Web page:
For SRI-labelled money market funds at BNPP AM, the process involves the exclusion of issuers with a poor ESG score in each sector. That leaves 280 eligible issuers for SRI-labelled funds after excluding the ESG laggards. That is a reduction by about 100 issuers, or around 25% of our internal buy-list. We calculate the opportunity cost of this selectivity as being a negligible one basis point.

On top of this exclusion criterion, SRI-labelled funds aim for a better CO2 footprint6 and greater gender diversity as compared to their investment universe.

Source: BNP Paribas Asset Management, as at 28 February 2022

ESG integration  

This underscores our belief, as part of our sustainable investment approach, that ESG integration improves risk-adjusted returns, even if – as is the case for money market funds – there could be trade-off between the ESG score and the yield. A high ESG score could mean a lower yield.

However, that stands to reason since a higher score often reflects a lower risk, which means a higher credit rating on average. That in turn allows an issuer to borrow more cheaply in the market.

We have found that even with this inverse relationship, we have been able to earn yields that exceed those of the funds’ benchmarks, supporting the point that ESG integration does not have to come at the expense of performance.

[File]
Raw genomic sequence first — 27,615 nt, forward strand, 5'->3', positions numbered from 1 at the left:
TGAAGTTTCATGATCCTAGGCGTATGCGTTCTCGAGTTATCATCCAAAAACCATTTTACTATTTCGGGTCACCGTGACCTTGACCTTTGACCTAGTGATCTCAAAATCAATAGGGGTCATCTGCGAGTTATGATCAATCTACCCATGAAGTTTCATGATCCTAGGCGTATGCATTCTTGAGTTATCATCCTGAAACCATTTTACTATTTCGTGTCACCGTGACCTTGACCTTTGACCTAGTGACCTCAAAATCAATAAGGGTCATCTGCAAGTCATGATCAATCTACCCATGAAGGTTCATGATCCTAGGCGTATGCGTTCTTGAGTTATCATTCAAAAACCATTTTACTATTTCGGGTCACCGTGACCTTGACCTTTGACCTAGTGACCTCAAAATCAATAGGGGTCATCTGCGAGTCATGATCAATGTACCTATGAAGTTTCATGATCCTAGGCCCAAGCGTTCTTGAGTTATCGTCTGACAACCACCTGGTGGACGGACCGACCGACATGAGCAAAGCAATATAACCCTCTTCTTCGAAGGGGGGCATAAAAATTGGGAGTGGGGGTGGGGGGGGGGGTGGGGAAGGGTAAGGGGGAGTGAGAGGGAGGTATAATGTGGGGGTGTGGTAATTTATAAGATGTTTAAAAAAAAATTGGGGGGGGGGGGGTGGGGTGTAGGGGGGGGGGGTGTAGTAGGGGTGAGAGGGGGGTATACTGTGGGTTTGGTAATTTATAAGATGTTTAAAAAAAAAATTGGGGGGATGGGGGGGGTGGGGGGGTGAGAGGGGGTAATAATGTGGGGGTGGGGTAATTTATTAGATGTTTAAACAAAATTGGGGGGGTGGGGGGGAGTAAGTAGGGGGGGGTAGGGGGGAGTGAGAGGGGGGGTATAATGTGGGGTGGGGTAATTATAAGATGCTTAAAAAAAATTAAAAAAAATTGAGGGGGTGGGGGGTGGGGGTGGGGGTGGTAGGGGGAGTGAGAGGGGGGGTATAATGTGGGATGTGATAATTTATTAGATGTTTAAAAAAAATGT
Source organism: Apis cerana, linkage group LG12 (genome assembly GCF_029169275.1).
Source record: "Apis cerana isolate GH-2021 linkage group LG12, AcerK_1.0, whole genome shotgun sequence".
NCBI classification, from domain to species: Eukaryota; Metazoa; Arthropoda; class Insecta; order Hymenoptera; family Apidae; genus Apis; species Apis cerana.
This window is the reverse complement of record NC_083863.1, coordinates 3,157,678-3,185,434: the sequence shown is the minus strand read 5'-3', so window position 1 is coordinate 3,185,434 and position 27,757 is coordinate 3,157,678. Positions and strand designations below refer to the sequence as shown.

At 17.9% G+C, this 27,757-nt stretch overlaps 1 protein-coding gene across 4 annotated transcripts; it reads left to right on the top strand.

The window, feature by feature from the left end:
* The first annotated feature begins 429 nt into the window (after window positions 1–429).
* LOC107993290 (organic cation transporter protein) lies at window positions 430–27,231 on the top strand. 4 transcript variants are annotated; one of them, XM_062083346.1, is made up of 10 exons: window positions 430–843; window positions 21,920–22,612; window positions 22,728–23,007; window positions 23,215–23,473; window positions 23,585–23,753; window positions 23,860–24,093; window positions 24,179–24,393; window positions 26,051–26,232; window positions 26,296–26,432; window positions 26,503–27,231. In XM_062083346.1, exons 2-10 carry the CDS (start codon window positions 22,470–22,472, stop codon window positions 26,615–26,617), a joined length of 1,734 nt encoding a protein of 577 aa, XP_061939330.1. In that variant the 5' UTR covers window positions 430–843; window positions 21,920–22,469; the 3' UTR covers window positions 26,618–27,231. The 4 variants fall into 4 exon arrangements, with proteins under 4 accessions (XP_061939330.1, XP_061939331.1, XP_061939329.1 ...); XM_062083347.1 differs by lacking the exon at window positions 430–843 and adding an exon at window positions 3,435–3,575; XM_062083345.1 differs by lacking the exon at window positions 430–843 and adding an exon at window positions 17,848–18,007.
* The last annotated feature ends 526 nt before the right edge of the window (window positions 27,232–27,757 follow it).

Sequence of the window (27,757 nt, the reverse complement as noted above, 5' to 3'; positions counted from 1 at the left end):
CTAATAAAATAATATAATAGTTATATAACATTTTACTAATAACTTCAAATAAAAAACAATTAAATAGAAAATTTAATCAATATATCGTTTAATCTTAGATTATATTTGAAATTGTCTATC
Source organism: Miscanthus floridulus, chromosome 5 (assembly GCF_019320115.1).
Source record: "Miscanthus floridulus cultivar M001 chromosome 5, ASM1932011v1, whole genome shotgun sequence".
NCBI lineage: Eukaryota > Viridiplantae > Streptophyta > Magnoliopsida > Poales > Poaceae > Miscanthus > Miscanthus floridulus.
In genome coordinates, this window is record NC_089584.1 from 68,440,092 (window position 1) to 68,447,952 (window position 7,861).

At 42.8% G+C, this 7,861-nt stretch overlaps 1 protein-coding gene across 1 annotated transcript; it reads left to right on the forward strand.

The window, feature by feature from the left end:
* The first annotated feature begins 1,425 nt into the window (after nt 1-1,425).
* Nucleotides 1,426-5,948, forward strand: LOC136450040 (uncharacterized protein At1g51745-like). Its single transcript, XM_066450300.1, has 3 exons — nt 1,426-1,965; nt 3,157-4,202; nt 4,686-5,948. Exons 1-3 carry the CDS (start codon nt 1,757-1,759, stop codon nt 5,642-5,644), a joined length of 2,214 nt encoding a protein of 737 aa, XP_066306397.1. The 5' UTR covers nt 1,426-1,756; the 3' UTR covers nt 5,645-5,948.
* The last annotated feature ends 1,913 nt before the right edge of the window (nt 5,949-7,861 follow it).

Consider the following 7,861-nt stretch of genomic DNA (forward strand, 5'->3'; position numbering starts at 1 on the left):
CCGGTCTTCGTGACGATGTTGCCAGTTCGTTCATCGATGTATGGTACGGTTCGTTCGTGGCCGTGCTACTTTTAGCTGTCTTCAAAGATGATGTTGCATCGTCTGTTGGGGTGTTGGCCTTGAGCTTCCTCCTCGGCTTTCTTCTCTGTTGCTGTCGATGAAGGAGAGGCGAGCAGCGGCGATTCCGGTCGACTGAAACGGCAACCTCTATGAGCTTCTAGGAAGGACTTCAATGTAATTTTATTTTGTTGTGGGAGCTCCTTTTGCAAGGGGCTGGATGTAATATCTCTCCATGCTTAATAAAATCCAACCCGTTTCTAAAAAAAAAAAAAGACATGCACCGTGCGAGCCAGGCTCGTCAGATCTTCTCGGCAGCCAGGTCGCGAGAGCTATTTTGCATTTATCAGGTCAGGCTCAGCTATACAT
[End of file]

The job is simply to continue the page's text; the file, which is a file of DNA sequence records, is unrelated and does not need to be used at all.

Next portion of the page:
Active ownership

Beyond ESG integration[7] and an exclusion policy, we believe active ownership through stewardship creates value for clients when it comes to money market funds.

This means we engage with issuers and seek to use our influence to advocate for a low-carbon, inclusive economy and encourage them to improve their practices.

Out of the eligible corporate universe for money market funds, we engaged with 80 issuers in 2021.


[1] Related to environmental, social and governance issues  

[2] Also see Responsible Business Conduct Policy at BNP Paribas Asset Management  

[3] Other restriction apply for thermal-coal mining; please refer our RBC policy for details  

[4] Socially responsible investing  

[5] Also see SFDR – Understanding and implementing it – Investors’ Corner (  

[6] Also see ESG Scoring Framework at BNP Paribas Asset Management  

[7] Also see ESG Integration Guidelines at BNP Paribas Asset Management 


Please note that articles may contain technical language. For this reason, they may not be suitable for readers without professional investment experience. Any views expressed here are those of the author as of the date of publication, are based on available information, and are subject to change without notice. Individual portfolio management teams may hold different views and may take different investment decisions for different clients. This document does not constitute investment advice. The value of investments and the income they generate may go down as well as up and it is possible that investors will not recover their initial outlay. Past performance is no guarantee for future returns. Investing in emerging markets, or specialised or restricted sectors is likely to be subject to a higher-than-average volatility due to a high degree of concentration, greater uncertainty because less information is available, there is less liquidity or due to greater sensitivity to changes in market conditions (social, political and economic conditions). Some emerging markets offer less security than the majority of international developed markets. For this reason, services for portfolio transactions, liquidation and conservation on behalf of funds invested in emerging markets may carry greater risk.